For tracking the balloon, I used APRS & GPS as a primary tracker, and radio beacon as a backup.
Byonics APRS tracker learns its position from GPS satellites and re-broadcasts it on 144.39MHz APRS frequency. With the balloon flying at high altitudes, and with powerful 400mW Byonics transmitter, its signal could be heard hundreds miles away by many APRS stations, which relayed telemetry to aprs.fi or spacenear.us, From above Massachusetts, stations as far as in New York, Vermont, Maine and even Canada received balloon’s APRS telemetry. Read more on HAB-1 APRS setup.
Power: 8xAA Energizer Advanced Lithium batteries had enough juice to run GPS and APRS tracker for about 2 days.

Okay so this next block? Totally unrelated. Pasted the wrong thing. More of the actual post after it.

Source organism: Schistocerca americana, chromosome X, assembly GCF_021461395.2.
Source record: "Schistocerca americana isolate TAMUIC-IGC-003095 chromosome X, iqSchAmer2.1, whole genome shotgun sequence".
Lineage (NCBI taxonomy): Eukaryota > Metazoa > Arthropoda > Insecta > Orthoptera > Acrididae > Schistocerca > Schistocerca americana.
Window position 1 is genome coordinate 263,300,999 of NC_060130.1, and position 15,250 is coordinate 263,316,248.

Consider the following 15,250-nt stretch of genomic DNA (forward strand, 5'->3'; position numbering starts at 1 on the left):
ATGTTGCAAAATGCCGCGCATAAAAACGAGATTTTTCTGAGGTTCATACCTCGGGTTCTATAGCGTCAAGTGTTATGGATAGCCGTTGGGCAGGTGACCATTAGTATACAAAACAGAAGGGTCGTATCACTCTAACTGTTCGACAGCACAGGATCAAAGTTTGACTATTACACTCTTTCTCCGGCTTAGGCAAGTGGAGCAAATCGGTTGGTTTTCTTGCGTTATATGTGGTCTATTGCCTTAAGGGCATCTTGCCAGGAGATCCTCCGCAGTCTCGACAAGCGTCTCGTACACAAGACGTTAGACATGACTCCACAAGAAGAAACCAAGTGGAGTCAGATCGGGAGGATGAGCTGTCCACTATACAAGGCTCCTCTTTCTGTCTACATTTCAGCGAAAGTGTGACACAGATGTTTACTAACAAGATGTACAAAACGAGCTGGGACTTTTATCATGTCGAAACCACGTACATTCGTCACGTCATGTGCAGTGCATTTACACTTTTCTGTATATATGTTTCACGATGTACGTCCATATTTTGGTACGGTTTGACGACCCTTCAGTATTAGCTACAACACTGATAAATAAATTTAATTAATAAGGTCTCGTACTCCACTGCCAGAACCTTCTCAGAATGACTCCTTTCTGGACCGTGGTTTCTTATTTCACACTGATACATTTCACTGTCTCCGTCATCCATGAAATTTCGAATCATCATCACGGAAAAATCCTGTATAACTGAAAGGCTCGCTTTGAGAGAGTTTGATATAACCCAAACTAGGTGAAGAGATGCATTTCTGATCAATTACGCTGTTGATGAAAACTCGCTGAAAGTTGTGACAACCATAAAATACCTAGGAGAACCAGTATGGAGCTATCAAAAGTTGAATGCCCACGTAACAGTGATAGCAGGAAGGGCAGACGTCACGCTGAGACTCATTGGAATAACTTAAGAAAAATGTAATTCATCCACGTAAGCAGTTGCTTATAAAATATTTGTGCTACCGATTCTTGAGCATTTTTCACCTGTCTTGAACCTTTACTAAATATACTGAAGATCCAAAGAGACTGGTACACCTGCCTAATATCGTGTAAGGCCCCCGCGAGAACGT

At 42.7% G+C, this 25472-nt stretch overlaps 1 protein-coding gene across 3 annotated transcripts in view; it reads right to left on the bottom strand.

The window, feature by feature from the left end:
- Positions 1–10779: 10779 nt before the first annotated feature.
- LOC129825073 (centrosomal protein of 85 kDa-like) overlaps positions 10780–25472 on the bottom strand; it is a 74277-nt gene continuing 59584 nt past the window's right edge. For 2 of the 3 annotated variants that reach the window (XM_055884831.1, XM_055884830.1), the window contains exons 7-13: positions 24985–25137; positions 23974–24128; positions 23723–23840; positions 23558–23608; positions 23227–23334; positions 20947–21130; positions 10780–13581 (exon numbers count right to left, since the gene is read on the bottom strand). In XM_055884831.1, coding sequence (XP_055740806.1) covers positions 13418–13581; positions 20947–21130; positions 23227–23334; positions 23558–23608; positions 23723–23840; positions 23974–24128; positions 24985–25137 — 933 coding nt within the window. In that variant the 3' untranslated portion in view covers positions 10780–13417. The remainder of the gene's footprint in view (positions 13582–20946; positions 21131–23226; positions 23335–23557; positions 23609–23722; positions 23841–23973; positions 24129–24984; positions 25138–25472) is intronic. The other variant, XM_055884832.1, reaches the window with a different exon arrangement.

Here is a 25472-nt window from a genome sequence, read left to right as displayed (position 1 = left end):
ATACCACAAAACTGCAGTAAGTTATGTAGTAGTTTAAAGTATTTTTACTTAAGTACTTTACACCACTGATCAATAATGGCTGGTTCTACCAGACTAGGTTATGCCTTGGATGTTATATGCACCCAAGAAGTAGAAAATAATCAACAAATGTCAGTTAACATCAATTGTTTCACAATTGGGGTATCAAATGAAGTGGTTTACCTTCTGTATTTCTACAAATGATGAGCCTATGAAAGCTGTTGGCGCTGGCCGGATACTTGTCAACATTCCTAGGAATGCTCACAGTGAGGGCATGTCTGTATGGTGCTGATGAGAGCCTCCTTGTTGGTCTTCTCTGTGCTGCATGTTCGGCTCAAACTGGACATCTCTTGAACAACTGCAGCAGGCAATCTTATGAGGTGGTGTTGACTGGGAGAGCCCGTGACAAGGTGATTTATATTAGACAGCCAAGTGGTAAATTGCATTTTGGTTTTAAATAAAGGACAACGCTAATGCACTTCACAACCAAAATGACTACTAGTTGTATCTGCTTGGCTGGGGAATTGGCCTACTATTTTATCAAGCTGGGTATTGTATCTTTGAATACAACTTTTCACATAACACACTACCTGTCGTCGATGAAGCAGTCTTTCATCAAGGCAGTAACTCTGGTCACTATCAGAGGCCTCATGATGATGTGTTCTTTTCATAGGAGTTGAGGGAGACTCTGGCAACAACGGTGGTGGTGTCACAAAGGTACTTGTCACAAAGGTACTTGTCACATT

Settings: no changes since HAB-1 mission!
Ground equipment: I changed my iPhone/PocketPacket (and Android/APRSdroid) setup to Yaesu VX-8DR, which has a built-in APRS receiver.
If APRS were to fail, HAB-2 had a backup radio transmitter that could be used to locate the balloon. 100mW BigRedBee broadcast short “beeps”, and even though it did not broadcast exact coordinates, it was possible to triangulate the source of the signal. Read more on HAB-1 mission report.
Power: 2,000mAh LiPo battery powered up the beacon for over a week!
Settings: no changes since HAB-1 mission! One beep every 5 seconds on 438.600MHz frequency at full power.
Ground equipment: I got 7-element Yagi antenna from Arrow Antennas. 7 elements provide very good directionality and make it easy to determine signal’s direction with great accuracy. For close range, I also had 4MHz offset attenuator to tune down the signal when necessary.